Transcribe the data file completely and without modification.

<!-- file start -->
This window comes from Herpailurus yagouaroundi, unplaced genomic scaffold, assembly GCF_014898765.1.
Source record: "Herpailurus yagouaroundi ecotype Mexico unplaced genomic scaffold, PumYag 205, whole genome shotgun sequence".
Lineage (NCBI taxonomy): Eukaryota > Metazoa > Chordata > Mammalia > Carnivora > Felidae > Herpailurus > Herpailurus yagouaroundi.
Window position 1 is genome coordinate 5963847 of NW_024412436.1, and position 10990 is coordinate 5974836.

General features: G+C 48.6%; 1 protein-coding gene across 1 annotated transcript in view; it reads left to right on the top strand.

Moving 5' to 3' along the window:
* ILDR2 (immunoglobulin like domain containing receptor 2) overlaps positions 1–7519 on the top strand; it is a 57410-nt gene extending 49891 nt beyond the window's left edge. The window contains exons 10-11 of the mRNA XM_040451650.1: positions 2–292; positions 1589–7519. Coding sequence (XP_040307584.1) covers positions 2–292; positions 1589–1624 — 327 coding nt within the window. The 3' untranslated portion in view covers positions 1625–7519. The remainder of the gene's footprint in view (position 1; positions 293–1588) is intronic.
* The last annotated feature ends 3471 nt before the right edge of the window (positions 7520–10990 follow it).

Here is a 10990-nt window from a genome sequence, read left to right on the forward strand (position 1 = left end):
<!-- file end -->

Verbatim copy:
This window comes from Herpailurus yagouaroundi, unplaced genomic scaffold, assembly GCF_014898765.1.
Source record: "Herpailurus yagouaroundi ecotype Mexico unplaced genomic scaffold, PumYag 205, whole genome shotgun sequence".
Lineage (NCBI taxonomy): Eukaryota > Metazoa > Chordata > Mammalia > Carnivora > Felidae > Herpailurus > Herpailurus yagouaroundi.
Window position 1 is genome coordinate 5963847 of NW_024412436.1, and position 10990 is coordinate 5974836.

General features: G+C 48.6%; 1 protein-coding gene across 1 annotated transcript in view; it reads left to right on the top strand.

Moving 5' to 3' along the window:
* ILDR2 (immunoglobulin like domain containing receptor 2) overlaps positions 1–7519 on the top strand; it is a 57410-nt gene extending 49891 nt beyond the window's left edge. The window contains exons 10-11 of the mRNA XM_040451650.1: positions 2–292; positions 1589–7519. Coding sequence (XP_040307584.1) covers positions 2–292; positions 1589–1624 — 327 coding nt within the window. The 3' untranslated portion in view covers positions 1625–7519. The remainder of the gene's footprint in view (position 1; positions 293–1588) is intronic.
* The last annotated feature ends 3471 nt before the right edge of the window (positions 7520–10990 follow it).

Here is a 10990-nt window from a genome sequence, read left to right on the forward strand (position 1 = left end):